Simply enough, beef-buyers prefer meat that is flavorful and tender. Larger carcasses tend to be less tender, so extra steps need to be taken to increase their palatability. Calkins says that hands-down, aging is the most effective tenderizing method of beef. For practical purposes, most adantages of aging well-finished beef are achieved between seven to 10 days of hanging.
"We've known the benefits of aging beef for over 100 years," said Calkins. "It is the single best thing to make meat tender."
Unfortunately, an analysis of carcass-aging times yielded an undesirable spectrum of inconsistency. According to Calkins, too much meat sells underaged, with some carcasses only hanging in the cooler for one day. He says placing a premium on tender beef will likely promote better aging systems.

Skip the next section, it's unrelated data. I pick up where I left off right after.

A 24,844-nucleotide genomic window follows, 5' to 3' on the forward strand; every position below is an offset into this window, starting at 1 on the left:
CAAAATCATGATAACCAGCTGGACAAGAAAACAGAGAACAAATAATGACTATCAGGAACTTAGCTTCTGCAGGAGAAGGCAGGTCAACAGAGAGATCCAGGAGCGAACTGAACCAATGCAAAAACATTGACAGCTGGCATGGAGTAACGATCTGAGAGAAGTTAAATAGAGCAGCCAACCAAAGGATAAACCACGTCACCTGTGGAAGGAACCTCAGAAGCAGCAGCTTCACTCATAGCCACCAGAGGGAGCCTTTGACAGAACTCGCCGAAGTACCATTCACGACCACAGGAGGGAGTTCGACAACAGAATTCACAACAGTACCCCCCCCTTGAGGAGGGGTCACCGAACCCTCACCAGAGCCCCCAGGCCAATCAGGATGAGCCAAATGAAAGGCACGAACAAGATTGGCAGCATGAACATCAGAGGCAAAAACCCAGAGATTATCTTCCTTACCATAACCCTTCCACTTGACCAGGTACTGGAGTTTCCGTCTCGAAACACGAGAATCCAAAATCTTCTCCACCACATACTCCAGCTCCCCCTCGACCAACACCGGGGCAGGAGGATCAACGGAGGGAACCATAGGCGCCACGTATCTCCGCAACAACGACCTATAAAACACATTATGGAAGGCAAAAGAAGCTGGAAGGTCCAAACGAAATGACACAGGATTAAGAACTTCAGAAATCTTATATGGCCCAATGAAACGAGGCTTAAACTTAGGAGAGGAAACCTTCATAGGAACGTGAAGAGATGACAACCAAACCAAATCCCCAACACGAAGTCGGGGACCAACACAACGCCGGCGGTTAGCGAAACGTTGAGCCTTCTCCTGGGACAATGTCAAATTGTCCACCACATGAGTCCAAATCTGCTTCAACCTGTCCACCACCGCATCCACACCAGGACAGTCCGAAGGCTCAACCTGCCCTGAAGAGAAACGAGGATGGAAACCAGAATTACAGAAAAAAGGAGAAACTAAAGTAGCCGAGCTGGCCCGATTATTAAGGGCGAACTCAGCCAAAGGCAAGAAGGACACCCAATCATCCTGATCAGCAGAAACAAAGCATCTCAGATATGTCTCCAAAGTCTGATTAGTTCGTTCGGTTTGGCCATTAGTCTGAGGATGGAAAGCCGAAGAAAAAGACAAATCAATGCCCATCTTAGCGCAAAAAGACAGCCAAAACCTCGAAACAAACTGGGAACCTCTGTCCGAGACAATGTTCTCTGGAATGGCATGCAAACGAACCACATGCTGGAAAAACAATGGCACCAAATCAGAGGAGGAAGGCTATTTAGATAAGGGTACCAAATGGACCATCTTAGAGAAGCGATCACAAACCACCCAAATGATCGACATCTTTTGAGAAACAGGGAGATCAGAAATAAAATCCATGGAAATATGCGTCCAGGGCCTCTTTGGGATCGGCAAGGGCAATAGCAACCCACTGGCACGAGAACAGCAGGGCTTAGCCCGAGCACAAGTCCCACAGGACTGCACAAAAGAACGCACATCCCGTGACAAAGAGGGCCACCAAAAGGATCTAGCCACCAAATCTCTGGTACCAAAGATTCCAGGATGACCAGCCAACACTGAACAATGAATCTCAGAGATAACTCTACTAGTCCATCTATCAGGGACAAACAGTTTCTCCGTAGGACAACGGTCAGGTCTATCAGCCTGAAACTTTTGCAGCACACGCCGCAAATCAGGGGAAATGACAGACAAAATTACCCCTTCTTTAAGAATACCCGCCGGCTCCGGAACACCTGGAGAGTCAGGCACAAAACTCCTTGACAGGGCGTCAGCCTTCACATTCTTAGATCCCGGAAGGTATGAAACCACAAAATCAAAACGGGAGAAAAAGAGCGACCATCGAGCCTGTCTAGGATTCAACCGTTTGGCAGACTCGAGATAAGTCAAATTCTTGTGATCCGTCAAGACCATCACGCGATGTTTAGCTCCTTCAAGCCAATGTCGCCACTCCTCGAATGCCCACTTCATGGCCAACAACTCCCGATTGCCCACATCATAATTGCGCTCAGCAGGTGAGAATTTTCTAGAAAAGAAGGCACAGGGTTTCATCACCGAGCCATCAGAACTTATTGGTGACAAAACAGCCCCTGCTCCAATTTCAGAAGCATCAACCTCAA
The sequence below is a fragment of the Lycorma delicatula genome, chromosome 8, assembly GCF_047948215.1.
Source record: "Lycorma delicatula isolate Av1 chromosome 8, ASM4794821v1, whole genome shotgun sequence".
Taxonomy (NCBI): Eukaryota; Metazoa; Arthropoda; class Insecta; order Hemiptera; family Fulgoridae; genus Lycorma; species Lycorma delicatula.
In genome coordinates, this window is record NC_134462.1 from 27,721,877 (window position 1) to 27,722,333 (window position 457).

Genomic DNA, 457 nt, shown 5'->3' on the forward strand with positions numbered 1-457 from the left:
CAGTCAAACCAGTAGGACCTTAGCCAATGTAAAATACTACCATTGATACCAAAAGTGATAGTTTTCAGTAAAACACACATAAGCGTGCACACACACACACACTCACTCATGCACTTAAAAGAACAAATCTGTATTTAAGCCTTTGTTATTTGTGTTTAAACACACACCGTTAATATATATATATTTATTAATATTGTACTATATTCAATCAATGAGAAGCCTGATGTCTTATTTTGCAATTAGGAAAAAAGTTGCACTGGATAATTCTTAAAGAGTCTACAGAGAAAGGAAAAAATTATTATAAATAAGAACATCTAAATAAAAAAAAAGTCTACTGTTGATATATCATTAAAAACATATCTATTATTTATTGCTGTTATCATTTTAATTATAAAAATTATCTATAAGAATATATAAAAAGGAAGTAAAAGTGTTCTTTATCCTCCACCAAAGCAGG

Consumer preference for a tender, juicy product is incredibly strong, and Calkins says it is the industry's responsibility to respond to that demand. The importance of promoting this meat quality characteristic cannot be emphasized enough, as studies show that people are willing to pay up to 30% more for USDA "Certified Tender Beef."
Another improvement regarding carcass consistency is already becoming increasingly popular. High quality cuts of beef have been "discovered" in parts of the animal once deemed as sub-par. For example, chuck cuts like the flat iron or the petite tender have been described as "diamonds in the rough" because they are tasty, yet affordable cuts of meat.
"Ultimately when we meet customer's satisfaction and expectations, we can reward ourselves," said Calkins.